“I’m sure in the exit meetings we’ll talk, but I’m willing to do everything I can to make sure that I have a better season next year,” he said. “If that means staying here for the majority of the summer. I will. I want to get the best summer I can get and if that means staying here and working with staff or anything I’ll do that.”

The other part of it for Dubois is controlling the elements that he can control.

He’s heard the noise and he’s aware of what’s being said about him. He was asked directly in his exit interview about the possibility of his contract being bought out in the offseason or not being here next year. The questions weren’t what anyone would have expected when he was brought to Los Angeles 10 months ago.

Those conversations may be going on, but he can’t control that. All he could do was commit to raising his level. All he’s focused on is controlling what he can control and what he can control is having the best summer he can to set himself up for success.

“It’s out of my control,” he said. “I’m a firm believer in everything happens for a reason and it’s out of my control what happens. I just have to have the summer I know I can have and be ready for next year. Anything else, that’s out of my control. That’s not for me. I can’t sit here and give you anything more than that.”

I felt that Dubois took accountability for his season and brought a proactive approach to how he’s going to make next season a better one. Up at that table, that’s all he could do. He couldn’t add 20 points to his totals or score four playoff goals in that interview. The proof will be in the pudding going forward and that’s ultimately how Dubois will be judged. For now, he’s saying the right things, with a focus on doing the right things to prepare for a critical 2024-25 season for him personally. Seems like the right step one and we’ll see where things go from there.

Vladislav Gavrikov

The Penalty Kill
Pretty much every player who killed penalties this season for the Kings was asked about the shortcomings in the postseason.

We’ll share Gavrikov’s thoughts, though, as the team’s leader in PK TOI during the five-game series against the Oilers. Gavrikov played nearly 14 minutes while shorthanded in the series, after ranking second on the team with an average of 2:30 per game in the regular season. For 82 games, Gavrikov and the Kings were excellent, finishing second in the NHL on PK%. The playoffs, obviously a different story.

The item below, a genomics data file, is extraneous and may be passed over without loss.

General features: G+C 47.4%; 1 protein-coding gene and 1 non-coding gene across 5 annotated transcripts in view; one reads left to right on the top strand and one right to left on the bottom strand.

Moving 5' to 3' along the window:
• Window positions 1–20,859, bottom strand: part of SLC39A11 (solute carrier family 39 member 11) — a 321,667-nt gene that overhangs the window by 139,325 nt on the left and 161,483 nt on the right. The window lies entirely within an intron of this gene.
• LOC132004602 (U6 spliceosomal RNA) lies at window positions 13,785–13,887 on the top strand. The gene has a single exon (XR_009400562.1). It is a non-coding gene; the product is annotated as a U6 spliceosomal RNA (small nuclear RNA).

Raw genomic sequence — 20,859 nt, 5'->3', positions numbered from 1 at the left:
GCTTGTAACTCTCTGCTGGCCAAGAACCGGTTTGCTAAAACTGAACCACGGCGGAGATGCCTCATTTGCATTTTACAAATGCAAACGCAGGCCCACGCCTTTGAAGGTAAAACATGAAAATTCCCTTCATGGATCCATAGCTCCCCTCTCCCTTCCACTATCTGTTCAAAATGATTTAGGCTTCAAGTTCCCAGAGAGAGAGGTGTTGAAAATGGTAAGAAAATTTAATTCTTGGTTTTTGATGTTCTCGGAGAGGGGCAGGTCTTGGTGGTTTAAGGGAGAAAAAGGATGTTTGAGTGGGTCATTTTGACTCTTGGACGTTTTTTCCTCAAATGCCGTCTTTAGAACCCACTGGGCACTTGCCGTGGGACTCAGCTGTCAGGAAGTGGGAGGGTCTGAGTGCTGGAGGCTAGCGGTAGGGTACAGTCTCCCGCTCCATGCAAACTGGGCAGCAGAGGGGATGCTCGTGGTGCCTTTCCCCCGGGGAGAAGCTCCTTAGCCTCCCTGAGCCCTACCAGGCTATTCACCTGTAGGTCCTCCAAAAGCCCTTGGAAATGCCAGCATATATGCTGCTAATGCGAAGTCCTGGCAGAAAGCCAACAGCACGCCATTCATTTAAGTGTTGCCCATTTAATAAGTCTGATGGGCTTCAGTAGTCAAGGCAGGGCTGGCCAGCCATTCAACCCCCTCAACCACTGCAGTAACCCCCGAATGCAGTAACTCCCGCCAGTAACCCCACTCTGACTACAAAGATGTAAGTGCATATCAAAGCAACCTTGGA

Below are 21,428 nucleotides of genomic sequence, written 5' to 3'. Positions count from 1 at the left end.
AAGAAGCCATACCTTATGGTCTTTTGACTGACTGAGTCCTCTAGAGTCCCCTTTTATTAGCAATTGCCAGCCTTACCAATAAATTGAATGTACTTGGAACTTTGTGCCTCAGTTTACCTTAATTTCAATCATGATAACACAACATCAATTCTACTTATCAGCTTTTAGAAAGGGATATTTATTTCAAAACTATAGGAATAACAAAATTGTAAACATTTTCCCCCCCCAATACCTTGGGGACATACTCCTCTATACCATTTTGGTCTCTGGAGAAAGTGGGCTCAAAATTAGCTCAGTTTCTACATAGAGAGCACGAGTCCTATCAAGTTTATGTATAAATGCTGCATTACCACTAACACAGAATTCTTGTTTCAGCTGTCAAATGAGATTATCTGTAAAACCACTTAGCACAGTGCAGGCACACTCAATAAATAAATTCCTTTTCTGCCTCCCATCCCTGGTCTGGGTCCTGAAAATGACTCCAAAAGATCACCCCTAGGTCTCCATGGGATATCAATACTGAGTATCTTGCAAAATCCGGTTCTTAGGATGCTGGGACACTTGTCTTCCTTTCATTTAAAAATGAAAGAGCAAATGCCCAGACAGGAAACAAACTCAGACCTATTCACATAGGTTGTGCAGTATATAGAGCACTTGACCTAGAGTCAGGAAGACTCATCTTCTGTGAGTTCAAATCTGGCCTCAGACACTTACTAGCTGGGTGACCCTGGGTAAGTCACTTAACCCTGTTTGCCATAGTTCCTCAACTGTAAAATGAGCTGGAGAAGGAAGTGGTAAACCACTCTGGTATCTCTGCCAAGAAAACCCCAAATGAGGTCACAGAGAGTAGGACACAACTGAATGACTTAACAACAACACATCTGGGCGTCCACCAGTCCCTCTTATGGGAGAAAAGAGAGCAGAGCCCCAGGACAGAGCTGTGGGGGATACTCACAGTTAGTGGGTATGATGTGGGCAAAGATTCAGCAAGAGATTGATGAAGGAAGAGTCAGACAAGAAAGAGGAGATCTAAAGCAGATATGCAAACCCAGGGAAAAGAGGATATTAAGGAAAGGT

“Playoffs is a little bit different, because you’re playing against the same team, the same unit pretty much the whole time,” he shared. “Everyone does a pretty good job with the video and especially the good players can make the plays. We couldn’t get it done, obviously. The number was not great and we’ve got to take a look back and realize where there was the problems and how we can get better.”

As he noted, in the postseason you only face on power-play unit, as opposed to 31. For the Kings, that unit happened to be the Edmonton Oilers, a team that possesses elite talent and numerous options.

Gavrikov detailed what the Kings were up against, but he also understands that the Kings have to find a way to at the very least execute better against it. After all, the Oilers aren’t going anywhere. The Kings also can’t control what the Oilers do. They can only work on their own game and that includes the penalty kill. That’s the priority heading into the next iteration.

“That power play was elite, obviously. Those guys are really good together, they’ve been playing together for awhile and they feel each other. [Against] any structure, they can make the plays. It’s hard to say right now, how we can stop them, but after it all, it’s about our game, how we can manage that, because they will make the plays anyways. They’re good players, really good players, some of the best in the world, but at the end of the day, it’s got to be about us, how we can sacrifice ourselves, how we can manage that and how we can be better.”

It’s hard when the things that were successful over 82 games suddenly don’t work when it matters most. Back to the drawing board in that department moving into the summer.

What Comes Next?
The Kings second pairing of Gavrikov and defenseman Matt Roy has been a staple since Gavrikov was acquired from Columbus at the trade deadline in March of 2023.

Entering this offseason, Roy is a pending unrestricted free agent, while Gavrikov has one year left on the contract extension he signed last summer.